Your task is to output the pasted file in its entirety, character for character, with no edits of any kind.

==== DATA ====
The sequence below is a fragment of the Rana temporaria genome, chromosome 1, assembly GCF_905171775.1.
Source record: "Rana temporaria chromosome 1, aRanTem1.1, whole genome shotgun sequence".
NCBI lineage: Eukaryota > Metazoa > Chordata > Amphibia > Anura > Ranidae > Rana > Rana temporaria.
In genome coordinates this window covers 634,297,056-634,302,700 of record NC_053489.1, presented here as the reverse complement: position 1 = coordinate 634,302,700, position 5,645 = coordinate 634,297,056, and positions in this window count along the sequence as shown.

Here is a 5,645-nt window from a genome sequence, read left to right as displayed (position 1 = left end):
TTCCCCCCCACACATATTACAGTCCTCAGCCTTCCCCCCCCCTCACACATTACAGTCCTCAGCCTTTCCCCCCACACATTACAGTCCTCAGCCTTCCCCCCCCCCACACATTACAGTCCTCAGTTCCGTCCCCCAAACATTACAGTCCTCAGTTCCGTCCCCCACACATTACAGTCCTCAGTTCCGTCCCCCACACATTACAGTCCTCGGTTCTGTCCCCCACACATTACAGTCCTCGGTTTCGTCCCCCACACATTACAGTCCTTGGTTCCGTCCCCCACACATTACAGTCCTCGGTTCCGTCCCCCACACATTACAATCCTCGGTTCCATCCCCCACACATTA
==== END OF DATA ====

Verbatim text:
The sequence below is a fragment of the Rana temporaria genome, chromosome 1, assembly GCF_905171775.1.
Source record: "Rana temporaria chromosome 1, aRanTem1.1, whole genome shotgun sequence".
NCBI lineage: Eukaryota > Metazoa > Chordata > Amphibia > Anura > Ranidae > Rana > Rana temporaria.
In genome coordinates this window covers 634,297,056-634,302,700 of record NC_053489.1, presented here as the reverse complement: position 1 = coordinate 634,302,700, position 5,645 = coordinate 634,297,056, and positions in this window count along the sequence as shown.

Here is a 5,645-nt window from a genome sequence, read left to right as displayed (position 1 = left end):
TTCCCCCCCACACATATTACAGTCCTCAGCCTTCCCCCCCCCTCACACATTACAGTCCTCAGCCTTTCCCCCCACACATTACAGTCCTCAGCCTTCCCCCCCCCCACACATTACAGTCCTCAGTTCCGTCCCCCAAACATTACAGTCCTCAGTTCCGTCCCCCACACATTACAGTCCTCAGTTCCGTCCCCCACACATTACAGTCCTCGGTTCTGTCCCCCACACATTACAGTCCTCGGTTTCGTCCCCCACACATTACAGTCCTTGGTTCCGTCCCCCACACATTACAGTCCTCGGTTCCGTCCCCCACACATTACAATCCTCGGTTCCATCCCCCACACATTA